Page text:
The role of genetic instability in the pathogenesis and progression of urothelial carcinoma
Catto JWF., Hamdy FC.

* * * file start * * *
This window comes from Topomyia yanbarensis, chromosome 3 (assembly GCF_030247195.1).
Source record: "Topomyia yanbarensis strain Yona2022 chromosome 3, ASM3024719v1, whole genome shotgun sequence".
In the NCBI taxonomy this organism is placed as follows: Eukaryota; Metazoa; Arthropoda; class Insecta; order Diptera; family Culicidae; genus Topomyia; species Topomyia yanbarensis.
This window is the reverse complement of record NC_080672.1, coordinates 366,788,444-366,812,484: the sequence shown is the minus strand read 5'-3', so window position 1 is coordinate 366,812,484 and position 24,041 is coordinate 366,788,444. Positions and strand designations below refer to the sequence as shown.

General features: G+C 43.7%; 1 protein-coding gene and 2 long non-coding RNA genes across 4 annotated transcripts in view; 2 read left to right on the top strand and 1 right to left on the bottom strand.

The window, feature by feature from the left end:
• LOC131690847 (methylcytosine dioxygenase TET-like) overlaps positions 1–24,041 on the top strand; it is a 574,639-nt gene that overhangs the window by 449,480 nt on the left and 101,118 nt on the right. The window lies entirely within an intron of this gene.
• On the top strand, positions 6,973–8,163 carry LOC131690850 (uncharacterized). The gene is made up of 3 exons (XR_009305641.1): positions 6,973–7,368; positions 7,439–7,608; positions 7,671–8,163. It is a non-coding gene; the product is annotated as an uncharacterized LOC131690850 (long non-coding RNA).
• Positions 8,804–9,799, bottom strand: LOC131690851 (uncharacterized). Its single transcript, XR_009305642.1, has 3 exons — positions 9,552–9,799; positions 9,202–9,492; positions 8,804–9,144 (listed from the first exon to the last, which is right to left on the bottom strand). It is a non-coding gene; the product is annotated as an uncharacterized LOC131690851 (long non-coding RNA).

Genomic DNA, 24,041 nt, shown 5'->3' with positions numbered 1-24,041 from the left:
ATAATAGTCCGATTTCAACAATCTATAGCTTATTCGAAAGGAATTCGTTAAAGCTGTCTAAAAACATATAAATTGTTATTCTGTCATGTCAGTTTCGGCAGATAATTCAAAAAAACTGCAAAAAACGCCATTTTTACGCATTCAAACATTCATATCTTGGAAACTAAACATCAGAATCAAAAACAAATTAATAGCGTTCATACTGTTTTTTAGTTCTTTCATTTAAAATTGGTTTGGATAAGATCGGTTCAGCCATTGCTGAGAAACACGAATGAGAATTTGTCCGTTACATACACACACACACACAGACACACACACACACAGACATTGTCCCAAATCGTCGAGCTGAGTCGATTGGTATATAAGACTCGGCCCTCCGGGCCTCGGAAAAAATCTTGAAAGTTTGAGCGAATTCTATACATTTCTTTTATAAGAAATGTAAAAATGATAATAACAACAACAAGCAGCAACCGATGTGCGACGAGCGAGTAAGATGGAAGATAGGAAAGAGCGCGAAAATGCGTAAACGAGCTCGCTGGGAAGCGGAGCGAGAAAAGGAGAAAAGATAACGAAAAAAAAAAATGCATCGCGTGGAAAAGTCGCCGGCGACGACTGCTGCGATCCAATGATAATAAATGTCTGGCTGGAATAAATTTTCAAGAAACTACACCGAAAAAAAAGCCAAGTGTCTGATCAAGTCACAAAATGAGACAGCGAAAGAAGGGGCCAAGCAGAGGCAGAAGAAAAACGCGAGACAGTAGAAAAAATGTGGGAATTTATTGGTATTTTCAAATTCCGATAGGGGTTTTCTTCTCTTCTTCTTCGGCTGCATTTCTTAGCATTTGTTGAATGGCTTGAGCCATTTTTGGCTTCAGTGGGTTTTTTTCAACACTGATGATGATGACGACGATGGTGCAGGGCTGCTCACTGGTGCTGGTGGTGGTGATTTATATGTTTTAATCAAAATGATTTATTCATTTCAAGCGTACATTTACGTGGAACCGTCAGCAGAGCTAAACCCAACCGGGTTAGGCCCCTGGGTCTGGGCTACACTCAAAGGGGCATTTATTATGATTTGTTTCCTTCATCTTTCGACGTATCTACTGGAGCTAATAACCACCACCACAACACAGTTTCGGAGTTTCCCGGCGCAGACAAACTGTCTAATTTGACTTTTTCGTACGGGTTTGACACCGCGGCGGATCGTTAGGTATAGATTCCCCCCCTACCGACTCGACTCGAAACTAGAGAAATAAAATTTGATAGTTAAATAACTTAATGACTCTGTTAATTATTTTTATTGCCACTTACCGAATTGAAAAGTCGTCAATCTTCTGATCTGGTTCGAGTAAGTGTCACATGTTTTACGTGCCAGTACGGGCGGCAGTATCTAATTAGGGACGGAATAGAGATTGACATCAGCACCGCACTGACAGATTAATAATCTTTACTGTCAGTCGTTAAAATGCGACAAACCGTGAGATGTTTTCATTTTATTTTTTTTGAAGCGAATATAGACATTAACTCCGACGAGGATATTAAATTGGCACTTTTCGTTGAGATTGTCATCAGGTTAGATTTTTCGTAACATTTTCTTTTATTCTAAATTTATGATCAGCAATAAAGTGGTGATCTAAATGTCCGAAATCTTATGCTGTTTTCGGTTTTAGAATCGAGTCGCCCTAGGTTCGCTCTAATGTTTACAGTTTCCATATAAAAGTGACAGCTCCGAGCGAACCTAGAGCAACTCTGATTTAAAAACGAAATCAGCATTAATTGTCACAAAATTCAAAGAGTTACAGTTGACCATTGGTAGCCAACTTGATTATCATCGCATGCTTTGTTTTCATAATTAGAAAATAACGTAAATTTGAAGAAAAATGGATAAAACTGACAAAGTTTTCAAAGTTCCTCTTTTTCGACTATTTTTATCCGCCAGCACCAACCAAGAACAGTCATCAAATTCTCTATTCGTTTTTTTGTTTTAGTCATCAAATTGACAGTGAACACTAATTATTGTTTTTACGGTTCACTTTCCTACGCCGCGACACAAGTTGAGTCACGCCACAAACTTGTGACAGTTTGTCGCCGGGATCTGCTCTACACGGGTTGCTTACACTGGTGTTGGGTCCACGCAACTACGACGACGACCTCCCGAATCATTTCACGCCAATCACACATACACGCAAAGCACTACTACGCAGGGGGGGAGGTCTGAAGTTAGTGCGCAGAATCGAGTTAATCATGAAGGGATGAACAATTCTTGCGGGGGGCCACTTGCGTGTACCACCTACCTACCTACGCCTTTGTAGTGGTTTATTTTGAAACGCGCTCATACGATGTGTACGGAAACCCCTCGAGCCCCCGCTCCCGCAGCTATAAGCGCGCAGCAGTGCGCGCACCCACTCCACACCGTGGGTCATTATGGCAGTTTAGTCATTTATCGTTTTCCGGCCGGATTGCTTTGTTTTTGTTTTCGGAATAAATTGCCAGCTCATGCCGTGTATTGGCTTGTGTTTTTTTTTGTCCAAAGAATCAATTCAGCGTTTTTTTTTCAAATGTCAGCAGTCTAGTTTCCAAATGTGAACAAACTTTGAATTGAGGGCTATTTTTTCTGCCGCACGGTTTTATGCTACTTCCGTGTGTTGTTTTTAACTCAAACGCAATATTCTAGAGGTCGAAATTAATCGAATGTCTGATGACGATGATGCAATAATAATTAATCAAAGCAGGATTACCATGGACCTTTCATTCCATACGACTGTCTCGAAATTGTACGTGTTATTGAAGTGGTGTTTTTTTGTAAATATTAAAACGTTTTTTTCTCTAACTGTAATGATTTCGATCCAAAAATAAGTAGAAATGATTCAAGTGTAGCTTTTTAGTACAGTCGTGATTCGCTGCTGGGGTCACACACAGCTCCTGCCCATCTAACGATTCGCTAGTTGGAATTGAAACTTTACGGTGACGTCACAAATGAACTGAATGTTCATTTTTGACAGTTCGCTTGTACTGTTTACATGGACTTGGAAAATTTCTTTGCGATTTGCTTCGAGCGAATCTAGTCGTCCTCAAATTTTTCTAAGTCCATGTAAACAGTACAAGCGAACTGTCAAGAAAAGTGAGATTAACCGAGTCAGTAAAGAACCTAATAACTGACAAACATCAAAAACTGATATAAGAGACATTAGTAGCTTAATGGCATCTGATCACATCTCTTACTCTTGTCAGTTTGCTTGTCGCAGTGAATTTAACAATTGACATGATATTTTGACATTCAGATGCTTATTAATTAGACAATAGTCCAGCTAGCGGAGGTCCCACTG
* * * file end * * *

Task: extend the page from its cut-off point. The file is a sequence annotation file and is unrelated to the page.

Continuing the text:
Cancer appears to arise as a series of rate limiting steps, each of which represents the attainment of one cellular capability necessary for uncontrolled growth and invasion. As alterations in gene number or sequence can lead to the development of these cellular capabilities, the regulation of DNA fidelity is a vital homeostatic process. Mechanisms that disrupt DNA regulation lead to genomic instability and occur on two levels affecting either chromosomes (CIN; chromosomal instability) or individual DNA nucleotides (MSI; microsatellite instability). We conducted a search of the current literature to evaluate the evidence for the genomic instability in urothelial carcinoma (UC), and discuss the clinical role of the molecular pathways. Whilst CIN occurs more frequently in UC than MSI, the MSI molecular pathway is better understood. Distinct patterns of MSI occur in upper and lower urinary tract UC and produce tumours with a distinctive phenotype. Investigations into the mechanism of MSI in UC have revealed insights into the global pathogenesis of UC, similarities with other anatomically distant cancers and novel therapeutic strategies. The molecular mechanisms of CIN remain elusive. © 2005 Elsevier B.V. All rights reserved.